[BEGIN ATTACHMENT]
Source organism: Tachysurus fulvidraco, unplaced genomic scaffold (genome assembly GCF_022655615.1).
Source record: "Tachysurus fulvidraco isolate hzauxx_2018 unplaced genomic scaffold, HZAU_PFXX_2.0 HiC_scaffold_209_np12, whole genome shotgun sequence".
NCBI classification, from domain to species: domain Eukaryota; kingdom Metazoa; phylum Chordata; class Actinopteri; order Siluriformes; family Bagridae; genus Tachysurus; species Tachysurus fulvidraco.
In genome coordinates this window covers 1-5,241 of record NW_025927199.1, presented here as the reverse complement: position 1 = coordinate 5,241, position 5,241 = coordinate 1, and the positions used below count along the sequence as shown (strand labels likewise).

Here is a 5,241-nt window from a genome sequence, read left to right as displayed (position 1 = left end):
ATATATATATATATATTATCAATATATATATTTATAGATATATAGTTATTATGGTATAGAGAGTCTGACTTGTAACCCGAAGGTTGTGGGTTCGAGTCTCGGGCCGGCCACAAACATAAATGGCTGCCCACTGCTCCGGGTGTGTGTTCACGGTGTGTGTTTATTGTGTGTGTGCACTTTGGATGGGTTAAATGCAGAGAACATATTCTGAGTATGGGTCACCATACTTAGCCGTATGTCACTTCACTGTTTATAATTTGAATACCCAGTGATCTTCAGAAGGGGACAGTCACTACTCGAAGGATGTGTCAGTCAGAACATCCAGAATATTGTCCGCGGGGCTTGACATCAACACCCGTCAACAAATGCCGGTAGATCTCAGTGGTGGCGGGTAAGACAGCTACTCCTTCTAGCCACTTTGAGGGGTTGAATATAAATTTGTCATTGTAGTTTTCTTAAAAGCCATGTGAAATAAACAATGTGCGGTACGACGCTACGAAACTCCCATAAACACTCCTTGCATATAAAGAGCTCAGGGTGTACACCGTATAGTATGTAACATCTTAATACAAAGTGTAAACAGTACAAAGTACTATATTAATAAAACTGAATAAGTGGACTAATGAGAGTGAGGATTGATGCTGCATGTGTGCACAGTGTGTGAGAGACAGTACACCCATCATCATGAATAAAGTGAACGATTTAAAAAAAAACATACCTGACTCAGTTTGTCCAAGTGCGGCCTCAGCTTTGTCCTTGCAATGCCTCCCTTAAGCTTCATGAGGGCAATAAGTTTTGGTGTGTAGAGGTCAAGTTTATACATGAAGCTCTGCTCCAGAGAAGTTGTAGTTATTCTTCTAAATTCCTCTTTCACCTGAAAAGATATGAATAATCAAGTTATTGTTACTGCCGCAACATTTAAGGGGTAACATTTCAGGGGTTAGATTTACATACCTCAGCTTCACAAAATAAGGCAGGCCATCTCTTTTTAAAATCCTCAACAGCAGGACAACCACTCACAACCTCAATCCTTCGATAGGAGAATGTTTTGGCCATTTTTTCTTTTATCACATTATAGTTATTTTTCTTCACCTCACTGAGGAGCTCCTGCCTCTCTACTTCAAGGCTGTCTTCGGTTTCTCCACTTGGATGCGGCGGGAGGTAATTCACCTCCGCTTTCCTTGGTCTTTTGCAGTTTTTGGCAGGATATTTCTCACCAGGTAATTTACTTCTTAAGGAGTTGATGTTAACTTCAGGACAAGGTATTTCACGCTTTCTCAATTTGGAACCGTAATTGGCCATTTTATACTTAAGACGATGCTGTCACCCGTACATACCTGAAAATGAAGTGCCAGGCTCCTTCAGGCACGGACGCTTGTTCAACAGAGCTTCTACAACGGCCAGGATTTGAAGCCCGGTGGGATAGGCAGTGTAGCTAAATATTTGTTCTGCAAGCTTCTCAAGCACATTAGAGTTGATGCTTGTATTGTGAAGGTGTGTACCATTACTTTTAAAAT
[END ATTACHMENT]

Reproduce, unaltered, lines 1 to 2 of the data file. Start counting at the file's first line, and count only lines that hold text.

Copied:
Source organism: Tachysurus fulvidraco, unplaced genomic scaffold (genome assembly GCF_022655615.1).
Source record: "Tachysurus fulvidraco isolate hzauxx_2018 unplaced genomic scaffold, HZAU_PFXX_2.0 HiC_scaffold_209_np12, whole genome shotgun sequence".